As a career coach, I come face to face with people at all different stages of their professional life. Whether they’re onboarding into a new role, engaging in outplacement support, or looking to transition into a new career, they all have one thing in common – they want their work to be meaningful to them.
While not everyone knows how to express this desire, I see it manifesting in a multitude of ways. Of course, what makes one role meaningful to one person, may make it a drudgery for another. What it all comes down to is values.
Understanding your values is crucial to career success
We all have things that matter to us. Some things matter more than others and what matters to me might not matter to you. These are our values, whether we’re consciously thinking about them or not.
If you would like to explore values a little more and put a name to some of the things you value in your professional and personal life, my eBook, Career Clarity: How to Find Career Fulfilment can help you uncover this further.
It’s important to know your values, because it allows you to examine an organisation’s values to see where they overlap with your own. Remember, knowing your values is not about looking for a perfect values fit with any given organisation – unless you start your own business, you are unlikely to find this – it’s about understanding how the values of an organisation align with yours as much as possible, how they complement each other and what they look like in action.
Values matter at every step of your career
Just as over time your values might shift and you may need to re-examine them, it’s important that you examine the values of your organisation at various stages.
Whilst it may be obvious, while you’re in the midst of the job search, that you need to be looking out for an organisation with values that align to your own, it’s important at many other points in your career too.
- During the job search – do your research to understand what an organisation’s values are and think about how you believe those values should look in action.
- Throughout onboarding – this process should have some of their values in action and on clear display for you. Just because you’ve secured the job doesn’t mean you should let your guard down, so keep watch and ensure the organisation’s actions and onboarding processes align with your values.
- During your time with the organisation – as you go through the highs and lows of your time with an organisation, see how their values play out in different ways.
- During offboarding and after you’ve left – an organisation’s true colours will be on display during offboarding and beyond. Understanding what certain values look like in play can help you to make great career decisions further down the road.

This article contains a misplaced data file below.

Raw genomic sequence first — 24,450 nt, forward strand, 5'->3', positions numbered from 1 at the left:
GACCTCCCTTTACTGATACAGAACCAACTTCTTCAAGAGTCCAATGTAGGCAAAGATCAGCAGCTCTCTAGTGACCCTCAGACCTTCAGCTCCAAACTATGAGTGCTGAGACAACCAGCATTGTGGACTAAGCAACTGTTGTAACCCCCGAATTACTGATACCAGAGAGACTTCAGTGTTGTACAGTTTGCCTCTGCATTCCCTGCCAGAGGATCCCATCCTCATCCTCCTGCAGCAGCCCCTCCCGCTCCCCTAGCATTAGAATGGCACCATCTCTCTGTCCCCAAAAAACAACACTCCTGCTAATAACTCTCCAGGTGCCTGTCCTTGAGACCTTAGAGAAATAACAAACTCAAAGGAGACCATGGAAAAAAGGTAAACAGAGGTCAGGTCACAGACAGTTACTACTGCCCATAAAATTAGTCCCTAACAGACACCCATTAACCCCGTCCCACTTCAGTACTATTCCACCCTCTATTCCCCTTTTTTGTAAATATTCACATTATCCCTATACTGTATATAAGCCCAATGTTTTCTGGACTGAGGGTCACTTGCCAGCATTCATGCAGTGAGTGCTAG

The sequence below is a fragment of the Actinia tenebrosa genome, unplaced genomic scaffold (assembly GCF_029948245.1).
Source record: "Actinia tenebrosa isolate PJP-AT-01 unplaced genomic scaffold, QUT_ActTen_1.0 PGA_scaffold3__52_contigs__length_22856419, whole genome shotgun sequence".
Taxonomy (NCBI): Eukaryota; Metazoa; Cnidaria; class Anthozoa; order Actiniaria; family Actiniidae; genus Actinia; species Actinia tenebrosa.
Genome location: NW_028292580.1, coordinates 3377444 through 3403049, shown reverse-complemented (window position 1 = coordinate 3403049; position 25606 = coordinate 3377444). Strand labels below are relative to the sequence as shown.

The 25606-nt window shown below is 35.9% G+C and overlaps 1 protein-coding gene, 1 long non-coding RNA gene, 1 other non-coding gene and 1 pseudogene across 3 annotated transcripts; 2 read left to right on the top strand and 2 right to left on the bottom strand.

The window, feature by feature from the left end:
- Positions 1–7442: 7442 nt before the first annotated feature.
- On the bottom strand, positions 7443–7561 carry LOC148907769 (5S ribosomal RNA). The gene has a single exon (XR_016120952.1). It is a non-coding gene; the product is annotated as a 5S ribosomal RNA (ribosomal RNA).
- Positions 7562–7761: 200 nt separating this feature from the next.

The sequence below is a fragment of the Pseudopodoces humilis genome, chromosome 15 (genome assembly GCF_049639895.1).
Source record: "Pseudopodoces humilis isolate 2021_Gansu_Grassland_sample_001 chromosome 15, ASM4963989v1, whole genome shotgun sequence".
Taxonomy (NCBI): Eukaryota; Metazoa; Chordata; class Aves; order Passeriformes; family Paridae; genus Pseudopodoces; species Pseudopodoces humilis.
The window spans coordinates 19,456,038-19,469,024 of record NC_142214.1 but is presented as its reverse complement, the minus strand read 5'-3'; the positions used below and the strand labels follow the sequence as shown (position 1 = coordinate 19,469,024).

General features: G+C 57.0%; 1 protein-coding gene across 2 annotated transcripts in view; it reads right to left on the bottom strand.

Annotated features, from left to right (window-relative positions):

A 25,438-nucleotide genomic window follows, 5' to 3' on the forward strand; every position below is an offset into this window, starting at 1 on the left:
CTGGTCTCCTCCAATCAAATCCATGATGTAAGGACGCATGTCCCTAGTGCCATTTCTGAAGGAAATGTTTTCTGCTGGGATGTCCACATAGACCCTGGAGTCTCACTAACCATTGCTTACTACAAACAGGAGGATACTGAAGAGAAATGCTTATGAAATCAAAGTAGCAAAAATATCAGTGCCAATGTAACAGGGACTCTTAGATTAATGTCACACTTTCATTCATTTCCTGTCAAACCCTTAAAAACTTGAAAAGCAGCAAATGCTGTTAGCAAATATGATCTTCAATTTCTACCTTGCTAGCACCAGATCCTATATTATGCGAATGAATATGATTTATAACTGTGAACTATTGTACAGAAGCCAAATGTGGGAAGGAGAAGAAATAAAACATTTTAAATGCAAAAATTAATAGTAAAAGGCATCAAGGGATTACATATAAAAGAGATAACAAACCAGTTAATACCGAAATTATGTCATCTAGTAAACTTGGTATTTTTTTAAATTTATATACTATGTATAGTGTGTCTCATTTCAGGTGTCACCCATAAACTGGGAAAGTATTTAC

How to go about identifying values in action
A common value spouted by organisations is that of treating their teams ‘like a family’. This is a great example to use to understand how values look in the real world.
Using this example, you can ask yourself a few questions:
- What kind of family? Is it a nurturing family where support is available? Is it a toxic family? Are they inclusive? Is it an equal family? Is it a competitive family?
- When someone needs to leave ‘the family’ are they bitter? Or are they supportive?
- Does everyone in the organisation mention that they love being part ‘of the family’ on the surface but when you get deeper, no one displays any behaviour aligned with this value?
- To what extent is this value expressed by the organisation and recognised on an ongoing basis?
While these questions might be specific to this value, it’s easy to use this as an example to pick apart any value and understand what it looks like in action.
When it comes to any value, stories of it playing out in everyday organisational life should be commonplace.
Recently, we helped an organisation to build a recognition program, where the organisation encouraged employees to look out for when their coworkers were behaving in ways that aligned with the core values. They nominated each other anonymously and, at the end of the month, they would be publicly recognised. The stories from this program accumulated over time.
This is organisational folklore.
When you’re being interviewed for an organisation, probe further to understand how values are playing out in real situations. If the organisation is instilling their values on a deep level, they should have plenty of stories to tell!
Want to get career advice delivered straight to your inbox? Sign up to my Career Tips newsletter so you can plan your next move.